Why Veterans Stand Salute our Flag and National Anthem

Independence High School AFJROTC. (Paul Imirie)
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A child honoring the flag. (Ed Berti)
Independence High School AFJROTC Color Guard. (Ed Berti)
Honor the Warriors Veterans. (Paul Imirie)
Novant Health float. (Paul Imirie)
VFW Post 4059 Veterans. (Paul Imirie)
Purple Heart Veterans. (Paul Imirie)

Now that the Memorial Day holiday is behind us until next year, it’s time to reflect why this day and Veterans Day in November is so important to veterans, but also to our traditions, culture, and what it means to be an American.

Memorial Day is all about honoring the veterans who have fallen, those who have made the ultimate sacrifice for the nation. While Veterans Day, is about thanking all our veterans who have worn a military uniform of the armed forces of the United States of America.

Many veterans are conflicted on when they should stand and salute after they are discharged from the military. The reason really is based on the branch of service the individual served. Usually, standing at attention is appropriate, which is done when jogging or walking on a military base if you hear the morning bugle sounds of colors.

Also, with all the noise over standing for the flag at football games and other events over the past few years has added to the confusion. Therefore, to clarify this matter the following would be applicable.

The proper conduct during the national anthem is stated in a federal statute: Title 36 of the U.S. Code, 301. It clearly states, when the national anthem is being played and a flag is displayed their are three options.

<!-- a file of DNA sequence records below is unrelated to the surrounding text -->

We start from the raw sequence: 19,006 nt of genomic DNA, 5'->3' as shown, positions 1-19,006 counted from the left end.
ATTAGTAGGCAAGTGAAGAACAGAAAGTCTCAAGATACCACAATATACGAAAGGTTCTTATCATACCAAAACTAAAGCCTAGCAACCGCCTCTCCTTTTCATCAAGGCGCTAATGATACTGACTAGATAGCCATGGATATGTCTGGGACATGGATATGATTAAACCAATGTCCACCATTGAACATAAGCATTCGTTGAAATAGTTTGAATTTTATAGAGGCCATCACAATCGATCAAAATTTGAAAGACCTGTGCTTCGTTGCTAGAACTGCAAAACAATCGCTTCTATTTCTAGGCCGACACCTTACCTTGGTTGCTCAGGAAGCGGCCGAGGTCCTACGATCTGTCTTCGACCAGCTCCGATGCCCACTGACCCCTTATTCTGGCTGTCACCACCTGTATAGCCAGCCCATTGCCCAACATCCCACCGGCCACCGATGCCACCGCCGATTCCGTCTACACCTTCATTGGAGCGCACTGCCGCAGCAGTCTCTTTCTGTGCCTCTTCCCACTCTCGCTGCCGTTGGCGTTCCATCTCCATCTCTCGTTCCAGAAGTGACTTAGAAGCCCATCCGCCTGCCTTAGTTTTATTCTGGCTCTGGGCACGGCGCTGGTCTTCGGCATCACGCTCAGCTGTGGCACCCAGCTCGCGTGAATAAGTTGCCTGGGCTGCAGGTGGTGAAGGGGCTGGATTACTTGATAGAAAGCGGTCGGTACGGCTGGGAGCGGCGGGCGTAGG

1. Individuals in uniform should give the military salute at the first note of the anthem and maintain the position until the last note.
  2. Members of the Armed Forces and veterans who are present but not in uniform may render the military salute in the manner provided for individuals in uniform. With an emphasis added, and,
  3. All other persons present should face the flag and stand at attention with their right hand over the heart, and men not in uniform, if applicable remove their headdress with their right hand and hold it at the left shoulder, the hand being over the heart.

If no flag is displayed during the national anthem, “all present should face toward the music and act in the same manner they would if the flag were displayed.”

So basically veterans have the option of saluting the flag or standing at attention with your hand over your heart. For those who did not serve in the military simply stand, remove your hat and put your right hand over your heart.

We should all stand because we honor and respect the meaning of our flag, what it truly represents around the world as the beacon of light for hope and freedom. We should honor those who have defended our freedoms for well over 200 years. This includes the families who have sacrificed their sons and daughters. We see our youth wearing JROTC uniforms and presenting the colors at sports, parades, and other holiday or community events.

Furthermore, the pledge of allegiance we learned during our school days that taught us we are one nation, under God. Our anthem and flag is a statement, it clearly shows our independence, pride, and vision. It must not be taken for granted, because it would not take much for all to be lost or stolen by those who do not share our beliefs as ONE nation, under God.

We must never forget the sacrifices of those brave men and women of all color, races and creeds did before us. Including today those serving in our armed forces have made and still make everyday so the rest of us can pursue our dreams and lives enjoying the freedoms we have in this country.

Throughout our history, sacrifices had to be made, the one thing in common was to defend our flag, and the constitution against all enemies, foreign and domestic.

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Ed Berti
Ed is retired and remains active as a freelance writer, local journalist and independent contractor. He is engaged in print and electronic media writing stories covering business, sports, hometown news and veteran's affairs including articles of interest to various media outlets. Ed is a graduate of Wagner College where he earned an MBA and holds a BBA from Pace University.
Ed can be reached at ed@minthilltimes.com, eberti7777@gmail.com and linkedin.com.